|Trail Length: 1.2 miles||Type of trail: Loop|
|County: Fulton County, GA||Our rating: E|
|Features: stream, historic, family, 60hikes||Your rating:|
|Usage: Medium||Added on: November 21, 2004|
|Last hiked: November 21, 2010||Updated on: November 29, 2010|
|About these ratings|
Hiking trails in Fulton County, GA
Starting in 1990 the Southeastern Land Preservation Trust began purchasing what today is one of the largest undeveloped tracts of land in urban Sandy Springs, Georgia. The forest is open from sunrise to sunset, seven days a week, and developed trails allow hikers access to almost all of the forest. A ban on mountain bikes and motorized vehicles is strictly enforced.
Within the park are three major trails, augmented by a number of connecting and side trails. The main trails are:
Big Trees Loop: This trail is a small loop encircling the knob on which the entrances is located. The trail is paved at the beginning, but quickly turns to mulched dirt. As the trail begins its loop an overlook allows views deep into the watershed of Powers Branch, a tributary of the Chattahoochee River
Powers Branch Trail Most scenic of the major trails, Powers Branch Trail explores the stream at the center of the Big Trees Preserve. As the trail climbs into the watershed, it repeatedly crosses the river.
Backcountry Loop Longest of the three trail, the Backcountry Loop explores the watershed of Powers Brach, easily climbing to a ridge on the far side of the stream.
The hike begins at the trailhead at the south end of the North Fulton Annex just a few steps into the forest on a paved path. Interpretive brochures contain material on watersheds in general and sections of the trail. We began along the concrete blocks of the Big Trees Loop Trail. As it descends towards Powers Branch Old Roswell Road is clearly visible off to the right. The paved path bears to the left, but continue on the mulch-covered Big Trees Loop return trail as it continues straight ahead at 0.1 mile.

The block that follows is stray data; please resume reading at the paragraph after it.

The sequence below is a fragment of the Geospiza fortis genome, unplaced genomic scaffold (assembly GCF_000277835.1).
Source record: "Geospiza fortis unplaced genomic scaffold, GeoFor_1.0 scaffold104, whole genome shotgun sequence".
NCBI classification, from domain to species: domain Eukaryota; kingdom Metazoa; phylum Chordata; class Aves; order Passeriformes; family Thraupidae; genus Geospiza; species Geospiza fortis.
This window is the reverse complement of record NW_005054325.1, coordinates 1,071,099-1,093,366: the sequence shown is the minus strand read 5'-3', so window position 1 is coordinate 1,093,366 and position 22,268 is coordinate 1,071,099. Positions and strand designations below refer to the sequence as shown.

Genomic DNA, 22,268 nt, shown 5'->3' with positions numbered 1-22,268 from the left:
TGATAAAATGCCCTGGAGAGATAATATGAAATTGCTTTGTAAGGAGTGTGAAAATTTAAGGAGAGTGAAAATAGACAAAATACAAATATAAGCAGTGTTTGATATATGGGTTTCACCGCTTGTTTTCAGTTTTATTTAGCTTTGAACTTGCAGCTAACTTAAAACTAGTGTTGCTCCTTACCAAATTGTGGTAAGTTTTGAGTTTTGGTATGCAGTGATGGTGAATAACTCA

Almost immediately Big Trees Loop joins old Roswell Road. Shortly, at a well marked intersection, Big Trees Loop bears to the left and Powers Branch Trail continues on the old Roswell Road bed. On the right, short Beech Hollow Trail takes hikers down to a quiet area of the stream, near the concrete culvert that carries the stream under the present Roswell Road. Large boulders make the streamside view picturesque and a constant gurgle of a brief cascade all but eliminates the noise of the nearby road.
Return to Powers Branch Trail and turn right, proceeding to an overlook with a view of the creek and a forested wetlands area. The path makes a hard left turn at this overlook, continuing straight past a wooden bridge on your right. Now joining Powers Branch the trail begins an almost unnoticeable streamside climb. Laden with rocks and boulders, multiple picturesque views make good fodder for the camera-buff and repeated easy wet foot crossings are fun for the kids. Just before the last bridge immense boulders add to the scenery. These are not naturally occurring, but were added to help control erosion from a nearby artificial embankment. Notice the old roadbed rising on the left as you approach the boulders and the drill hole in the boulder near the small cascade.
As you cross the bridge the Powers Branch Trail ends and the Spring Hollow Trail make a brief ascent. At the end of the Spring Hollow Trail turn left on the Backcountry Trail. To ease the ascent the trail makes a double switchback as it climbs, but look down to your left to see how quickly you have climbed above Powers Branch. Shortly after second switchback the trail begins an easy descent and will continue downhill until a bridge on the left at 0.8 miles. Turn left, cross the bridge, then make an immediate right onto the Jackson Overlook Trail.
As you begin climbing the first switchback puts you on the bed of the old Bull Sluice Railroad. Built as a spur on the Roswell Railroad, the Bull Sluice Railroad would carry materials to Morgan Falls to construct a hydroelectric dam that still stands today. This stretch of roadbed is the longest remaining intact piece of the almost 10 miles of graded roadbed that ran from Roswell Station (Chamblee) to a railroad station just south of Roswell from 1888 to 1921.
Only a few steps of the path are actually on the railroad bed as it turns left and continues uphill to a platform overlook adjacent to World Ford. From this vantage point are some good winter views of the stream. Return down the path and turn left on the Backcountry Trail. A few steps later a second bridge carries you over Powers Branch. Turn left and return to the trailhead.
Website: The John Ripley Forbes Big Trees Forest Preserve, Sandy Springs, Georgia
Your guide to hiking and walking trails in the state of Georgia
The John Ripley Forbes Big Trees Forest Preserve, Sandy Springs, Georgia